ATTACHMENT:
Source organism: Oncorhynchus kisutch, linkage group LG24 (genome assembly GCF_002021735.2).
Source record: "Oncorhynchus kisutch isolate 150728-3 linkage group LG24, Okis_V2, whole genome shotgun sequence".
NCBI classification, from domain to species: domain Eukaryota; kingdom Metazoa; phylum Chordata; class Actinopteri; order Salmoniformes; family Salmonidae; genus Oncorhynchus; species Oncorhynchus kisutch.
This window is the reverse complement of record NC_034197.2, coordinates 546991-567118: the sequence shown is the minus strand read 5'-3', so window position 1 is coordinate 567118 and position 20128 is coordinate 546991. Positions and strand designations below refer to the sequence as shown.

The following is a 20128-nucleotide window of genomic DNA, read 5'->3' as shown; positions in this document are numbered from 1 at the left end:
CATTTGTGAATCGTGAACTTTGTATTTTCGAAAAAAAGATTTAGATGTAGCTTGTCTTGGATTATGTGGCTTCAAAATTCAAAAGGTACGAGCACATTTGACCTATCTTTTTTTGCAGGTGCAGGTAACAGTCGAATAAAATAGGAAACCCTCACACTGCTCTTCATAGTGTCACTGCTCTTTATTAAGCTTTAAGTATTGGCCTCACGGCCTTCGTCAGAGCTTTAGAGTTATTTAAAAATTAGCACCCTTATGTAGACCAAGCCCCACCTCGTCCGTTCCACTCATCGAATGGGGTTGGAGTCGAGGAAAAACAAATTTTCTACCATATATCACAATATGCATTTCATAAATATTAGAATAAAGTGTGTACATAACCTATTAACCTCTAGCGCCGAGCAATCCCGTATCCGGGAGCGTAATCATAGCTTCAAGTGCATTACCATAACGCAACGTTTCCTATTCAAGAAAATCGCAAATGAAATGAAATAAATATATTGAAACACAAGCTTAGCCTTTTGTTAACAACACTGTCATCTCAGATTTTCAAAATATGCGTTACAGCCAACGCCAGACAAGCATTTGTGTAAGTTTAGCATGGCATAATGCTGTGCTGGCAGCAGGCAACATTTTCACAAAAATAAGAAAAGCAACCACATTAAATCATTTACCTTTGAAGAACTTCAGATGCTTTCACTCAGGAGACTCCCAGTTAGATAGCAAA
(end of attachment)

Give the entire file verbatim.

Source organism: Oncorhynchus kisutch, linkage group LG24 (genome assembly GCF_002021735.2).
Source record: "Oncorhynchus kisutch isolate 150728-3 linkage group LG24, Okis_V2, whole genome shotgun sequence".
NCBI classification, from domain to species: domain Eukaryota; kingdom Metazoa; phylum Chordata; class Actinopteri; order Salmoniformes; family Salmonidae; genus Oncorhynchus; species Oncorhynchus kisutch.
This window is the reverse complement of record NC_034197.2, coordinates 546991-567118: the sequence shown is the minus strand read 5'-3', so window position 1 is coordinate 567118 and position 20128 is coordinate 546991. Positions and strand designations below refer to the sequence as shown.

The following is a 20128-nucleotide window of genomic DNA, read 5'->3' as shown; positions in this document are numbered from 1 at the left end:
CATTTGTGAATCGTGAACTTTGTATTTTCGAAAAAAAGATTTAGATGTAGCTTGTCTTGGATTATGTGGCTTCAAAATTCAAAAGGTACGAGCACATTTGACCTATCTTTTTTTGCAGGTGCAGGTAACAGTCGAATAAAATAGGAAACCCTCACACTGCTCTTCATAGTGTCACTGCTCTTTATTAAGCTTTAAGTATTGGCCTCACGGCCTTCGTCAGAGCTTTAGAGTTATTTAAAAATTAGCACCCTTATGTAGACCAAGCCCCACCTCGTCCGTTCCACTCATCGAATGGGGTTGGAGTCGAGGAAAAACAAATTTTCTACCATATATCACAATATGCATTTCATAAATATTAGAATAAAGTGTGTACATAACCTATTAACCTCTAGCGCCGAGCAATCCCGTATCCGGGAGCGTAATCATAGCTTCAAGTGCATTACCATAACGCAACGTTTCCTATTCAAGAAAATCGCAAATGAAATGAAATAAATATATTGAAACACAAGCTTAGCCTTTTGTTAACAACACTGTCATCTCAGATTTTCAAAATATGCGTTACAGCCAACGCCAGACAAGCATTTGTGTAAGTTTAGCATGGCATAATGCTGTGCTGGCAGCAGGCAACATTTTCACAAAAATAAGAAAAGCAACCACATTAAATCATTTACCTTTGAAGAACTTCAGATGCTTTCACTCAGGAGACTCCCAGTTAGATAGCAAA